I know this thread is a few years old, but I’m a little tired of people thinking that if you have western dress and don’t cover up you “can’t” be Muslim. Please stop this nonsense. This is simply NOT true. I won’t even argue about the politics of the day when Islam began and how the hijab came to fruition because frankly, this is a personal choice. Period. What matters, is that I am Muslim and I know that in my heart. I also tell everyone I am Muslim… I don’t sugar coat it by saying “I’m spiritual” – yes I am spiritual, but I am Muslim… I don’t need to wear a head cover to prove that and it isn’t part of my culture as far as I’m concerned – this to me is an artifact from Arabs that is questionable. As Muslims we should be able to have discourse about that and space for interpretation. I will add that there are many “invisible” Muslims in this country because for many generations we have stuck our heads in the sand out of fear of being ostracized… this is the most humiliating thing we can do to ourselves. Keeping this secret shames us – how can we face our children and teach them to be good Muslims when we think it’s okay to lie to everyone else? If I shut my mouth, you’d never guess that I was Muslim, or that I am anything but just some white American woman. It would be easy for me to “pass” but I don’t. I tell anyone who wants to know and I wear a necklace with “Allah” proudly. People are blown away when they see a white, green eyed Muslim, and that I’m not a convert (hundreds of years now my family is Muslim on both sides). And that’s just fine by me… let them be shocked to know that we are just like anyone else, all colors and sizes and types and ethnicities… and all styles of dress including the hijab, the sari and a good pair of blue jeans… and yes, maybe even a bikini or two. I’m not Arab, I’m not Black or Asian… I’m Muslim. Let’s stick to that and stick together!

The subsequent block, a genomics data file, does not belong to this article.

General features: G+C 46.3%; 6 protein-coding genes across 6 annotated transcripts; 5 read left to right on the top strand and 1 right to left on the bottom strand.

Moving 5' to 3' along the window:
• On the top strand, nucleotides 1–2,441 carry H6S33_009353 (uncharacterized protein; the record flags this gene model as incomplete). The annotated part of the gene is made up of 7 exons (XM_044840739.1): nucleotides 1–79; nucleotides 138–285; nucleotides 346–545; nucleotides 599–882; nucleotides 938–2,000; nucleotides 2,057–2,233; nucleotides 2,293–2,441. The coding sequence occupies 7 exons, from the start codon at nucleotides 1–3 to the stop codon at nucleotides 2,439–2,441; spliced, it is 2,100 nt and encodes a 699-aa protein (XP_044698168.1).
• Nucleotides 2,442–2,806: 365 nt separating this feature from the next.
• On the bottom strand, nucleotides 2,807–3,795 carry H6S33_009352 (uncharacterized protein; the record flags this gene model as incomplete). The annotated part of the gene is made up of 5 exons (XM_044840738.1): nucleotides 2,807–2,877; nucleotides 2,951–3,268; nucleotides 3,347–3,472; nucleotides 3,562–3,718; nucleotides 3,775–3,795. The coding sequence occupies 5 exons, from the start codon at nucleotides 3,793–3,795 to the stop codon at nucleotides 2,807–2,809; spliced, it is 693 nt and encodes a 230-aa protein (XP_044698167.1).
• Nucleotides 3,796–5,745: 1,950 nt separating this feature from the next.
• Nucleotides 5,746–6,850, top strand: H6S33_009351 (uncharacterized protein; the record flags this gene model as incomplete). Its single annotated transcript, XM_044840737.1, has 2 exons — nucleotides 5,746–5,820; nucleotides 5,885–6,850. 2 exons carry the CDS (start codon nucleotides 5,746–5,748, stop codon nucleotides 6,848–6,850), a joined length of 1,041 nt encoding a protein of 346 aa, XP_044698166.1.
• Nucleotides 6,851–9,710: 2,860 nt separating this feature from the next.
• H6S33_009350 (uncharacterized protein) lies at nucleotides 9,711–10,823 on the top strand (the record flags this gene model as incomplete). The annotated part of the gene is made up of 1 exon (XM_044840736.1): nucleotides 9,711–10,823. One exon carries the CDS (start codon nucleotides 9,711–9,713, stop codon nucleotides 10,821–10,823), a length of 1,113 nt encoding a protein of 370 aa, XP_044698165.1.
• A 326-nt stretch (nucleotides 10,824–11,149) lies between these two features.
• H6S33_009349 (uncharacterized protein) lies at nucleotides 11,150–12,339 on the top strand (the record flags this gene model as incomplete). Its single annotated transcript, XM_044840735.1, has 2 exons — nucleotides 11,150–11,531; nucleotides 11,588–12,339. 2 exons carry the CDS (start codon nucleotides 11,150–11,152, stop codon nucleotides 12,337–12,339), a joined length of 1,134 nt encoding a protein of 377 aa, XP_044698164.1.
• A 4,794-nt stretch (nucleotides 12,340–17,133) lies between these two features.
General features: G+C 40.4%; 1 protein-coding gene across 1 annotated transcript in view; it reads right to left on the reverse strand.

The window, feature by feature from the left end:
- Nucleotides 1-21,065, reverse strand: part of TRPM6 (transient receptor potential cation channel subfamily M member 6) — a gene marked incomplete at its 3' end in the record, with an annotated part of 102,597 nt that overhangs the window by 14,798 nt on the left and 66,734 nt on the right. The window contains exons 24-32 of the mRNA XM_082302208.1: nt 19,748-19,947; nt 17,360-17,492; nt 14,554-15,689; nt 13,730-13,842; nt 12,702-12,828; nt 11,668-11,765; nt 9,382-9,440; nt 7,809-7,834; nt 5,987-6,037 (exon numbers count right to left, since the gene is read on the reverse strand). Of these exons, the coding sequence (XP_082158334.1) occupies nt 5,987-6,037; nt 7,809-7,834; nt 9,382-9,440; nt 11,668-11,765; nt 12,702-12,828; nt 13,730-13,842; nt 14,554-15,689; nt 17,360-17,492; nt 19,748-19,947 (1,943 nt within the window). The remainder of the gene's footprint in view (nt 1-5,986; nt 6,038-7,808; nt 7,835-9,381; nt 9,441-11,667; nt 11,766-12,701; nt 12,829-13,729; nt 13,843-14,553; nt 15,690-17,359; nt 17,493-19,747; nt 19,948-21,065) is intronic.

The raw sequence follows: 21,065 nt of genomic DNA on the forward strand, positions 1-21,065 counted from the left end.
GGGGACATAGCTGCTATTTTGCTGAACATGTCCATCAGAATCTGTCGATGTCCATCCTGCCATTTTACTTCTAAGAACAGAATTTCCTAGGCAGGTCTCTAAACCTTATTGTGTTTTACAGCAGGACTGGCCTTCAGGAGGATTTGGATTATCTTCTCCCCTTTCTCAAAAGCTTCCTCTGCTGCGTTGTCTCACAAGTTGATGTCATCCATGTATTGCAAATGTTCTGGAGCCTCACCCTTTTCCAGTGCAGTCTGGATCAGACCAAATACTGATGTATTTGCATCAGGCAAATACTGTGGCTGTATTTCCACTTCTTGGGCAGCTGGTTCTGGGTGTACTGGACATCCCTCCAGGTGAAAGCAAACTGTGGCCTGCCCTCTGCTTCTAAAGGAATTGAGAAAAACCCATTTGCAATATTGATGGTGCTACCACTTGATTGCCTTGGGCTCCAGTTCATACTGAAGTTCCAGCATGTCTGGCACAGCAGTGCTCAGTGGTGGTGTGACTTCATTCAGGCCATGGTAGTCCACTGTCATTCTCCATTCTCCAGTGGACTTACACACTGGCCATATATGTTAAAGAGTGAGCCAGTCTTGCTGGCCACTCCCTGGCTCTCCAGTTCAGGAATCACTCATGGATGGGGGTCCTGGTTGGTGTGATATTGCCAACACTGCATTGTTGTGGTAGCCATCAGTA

• NancyH

    i don’t know why people can’t understand that, just as there are many kinds of Christians or Jews of various races who follow different rules and even hold different values, there are various kinds of Muslims also. for some of them religion is more a family background than an everyday influence. the take away from the “shocking” Muslim Miss America, is that it’s wrong of us to try to understand people by putting them in stereotypical boxes.

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  • http://solesisterscollective.blogspot.com Salma

    Hi Margari,

    Thi sis a great piece, and I have encountered a lot of what you are speaking about here.

    I am just wondering why you ask , “But I wonder why the Arab community never backed some prominent women in the media who also have Muslim heritage.”
    Islam is our religion, you do not inherit it,and as a convert, I could care less who acknowledges me as a “Muslim”.

    Secondly, I am not sure why “Arabs” would acknowledge…Islam does not belong to Arabs, ot belongs to the world, there is only one God, and it is not an Arab God.